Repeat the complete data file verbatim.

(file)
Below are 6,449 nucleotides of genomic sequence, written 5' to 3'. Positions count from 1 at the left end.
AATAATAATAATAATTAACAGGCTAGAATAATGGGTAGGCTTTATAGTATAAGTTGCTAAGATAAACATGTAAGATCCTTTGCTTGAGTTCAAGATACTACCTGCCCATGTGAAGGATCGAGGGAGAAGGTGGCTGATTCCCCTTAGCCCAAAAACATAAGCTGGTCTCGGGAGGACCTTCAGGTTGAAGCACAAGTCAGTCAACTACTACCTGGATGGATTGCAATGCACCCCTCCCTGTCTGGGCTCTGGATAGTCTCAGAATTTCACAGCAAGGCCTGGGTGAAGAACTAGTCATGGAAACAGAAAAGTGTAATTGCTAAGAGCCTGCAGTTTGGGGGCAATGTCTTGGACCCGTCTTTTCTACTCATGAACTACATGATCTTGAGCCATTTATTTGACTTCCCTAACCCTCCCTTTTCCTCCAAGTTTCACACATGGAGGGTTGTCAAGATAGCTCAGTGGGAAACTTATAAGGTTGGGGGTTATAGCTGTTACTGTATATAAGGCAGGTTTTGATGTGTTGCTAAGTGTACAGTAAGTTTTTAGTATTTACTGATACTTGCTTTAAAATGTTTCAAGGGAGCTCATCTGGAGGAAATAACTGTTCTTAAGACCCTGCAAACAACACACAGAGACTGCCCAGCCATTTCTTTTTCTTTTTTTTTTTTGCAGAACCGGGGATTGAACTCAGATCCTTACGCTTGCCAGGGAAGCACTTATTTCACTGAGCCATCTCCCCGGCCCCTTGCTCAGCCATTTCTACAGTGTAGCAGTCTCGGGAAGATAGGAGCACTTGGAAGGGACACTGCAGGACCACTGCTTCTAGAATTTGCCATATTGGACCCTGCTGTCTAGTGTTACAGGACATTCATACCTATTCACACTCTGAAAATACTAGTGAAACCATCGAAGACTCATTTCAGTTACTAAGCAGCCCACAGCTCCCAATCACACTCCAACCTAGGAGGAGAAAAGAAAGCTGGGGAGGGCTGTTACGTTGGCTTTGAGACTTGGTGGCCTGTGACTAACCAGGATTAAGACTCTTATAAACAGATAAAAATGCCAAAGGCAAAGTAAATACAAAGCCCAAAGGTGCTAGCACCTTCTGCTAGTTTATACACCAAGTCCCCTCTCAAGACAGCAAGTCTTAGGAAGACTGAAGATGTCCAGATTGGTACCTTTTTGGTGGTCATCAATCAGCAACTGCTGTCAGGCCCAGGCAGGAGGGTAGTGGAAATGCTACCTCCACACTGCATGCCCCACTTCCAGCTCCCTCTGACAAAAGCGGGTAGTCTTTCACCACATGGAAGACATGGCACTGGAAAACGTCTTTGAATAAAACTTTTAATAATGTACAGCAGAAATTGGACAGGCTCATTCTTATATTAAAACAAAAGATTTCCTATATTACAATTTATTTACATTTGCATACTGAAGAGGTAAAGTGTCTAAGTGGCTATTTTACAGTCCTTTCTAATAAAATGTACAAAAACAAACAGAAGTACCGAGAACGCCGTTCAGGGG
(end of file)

Below are 6,449 nucleotides of genomic sequence, written 5' to 3'. Positions count from 1 at the left end.
AATAATAATAATAATTAACAGGCTAGAATAATGGGTAGGCTTTATAGTATAAGTTGCTAAGATAAACATGTAAGATCCTTTGCTTGAGTTCAAGATACTACCTGCCCATGTGAAGGATCGAGGGAGAAGGTGGCTGATTCCCCTTAGCCCAAAAACATAAGCTGGTCTCGGGAGGACCTTCAGGTTGAAGCACAAGTCAGTCAACTACTACCTGGATGGATTGCAATGCACCCCTCCCTGTCTGGGCTCTGGATAGTCTCAGAATTTCACAGCAAGGCCTGGGTGAAGAACTAGTCATGGAAACAGAAAAGTGTAATTGCTAAGAGCCTGCAGTTTGGGGGCAATGTCTTGGACCCGTCTTTTCTACTCATGAACTACATGATCTTGAGCCATTTATTTGACTTCCCTAACCCTCCCTTTTCCTCCAAGTTTCACACATGGAGGGTTGTCAAGATAGCTCAGTGGGAAACTTATAAGGTTGGGGGTTATAGCTGTTACTGTATATAAGGCAGGTTTTGATGTGTTGCTAAGTGTACAGTAAGTTTTTAGTATTTACTGATACTTGCTTTAAAATGTTTCAAGGGAGCTCATCTGGAGGAAATAACTGTTCTTAAGACCCTGCAAACAACACACAGAGACTGCCCAGCCATTTCTTTTTCTTTTTTTTTTTTGCAGAACCGGGGATTGAACTCAGATCCTTACGCTTGCCAGGGAAGCACTTATTTCACTGAGCCATCTCCCCGGCCCCTTGCTCAGCCATTTCTACAGTGTAGCAGTCTCGGGAAGATAGGAGCACTTGGAAGGGACACTGCAGGACCACTGCTTCTAGAATTTGCCATATTGGACCCTGCTGTCTAGTGTTACAGGACATTCATACCTATTCACACTCTGAAAATACTAGTGAAACCATCGAAGACTCATTTCAGTTACTAAGCAGCCCACAGCTCCCAATCACACTCCAACCTAGGAGGAGAAAAGAAAGCTGGGGAGGGCTGTTACGTTGGCTTTGAGACTTGGTGGCCTGTGACTAACCAGGATTAAGACTCTTATAAACAGATAAAAATGCCAAAGGCAAAGTAAATACAAAGCCCAAAGGTGCTAGCACCTTCTGCTAGTTTATACACCAAGTCCCCTCTCAAGACAGCAAGTCTTAGGAAGACTGAAGATGTCCAGATTGGTACCTTTTTGGTGGTCATCAATCAGCAACTGCTGTCAGGCCCAGGCAGGAGGGTAGTGGAAATGCTACCTCCACACTGCATGCCCCACTTCCAGCTCCCTCTGACAAAAGCGGGTAGTCTTTCACCACATGGAAGACATGGCACTGGAAAACGTCTTTGAATAAAACTTTTAATAATGTACAGCAGAAATTGGACAGGCTCATTCTTATATTAAAACAAAAGATTTCCTATATTACAATTTATTTACATTTGCATACTGAAGAGGTAAAGTGTCTAAGTGGCTATTTTACAGTCCTTTCTAATAAAATGTACAAAAACAAACAGAAGTACCGAGAACGCCGTTCAGGGG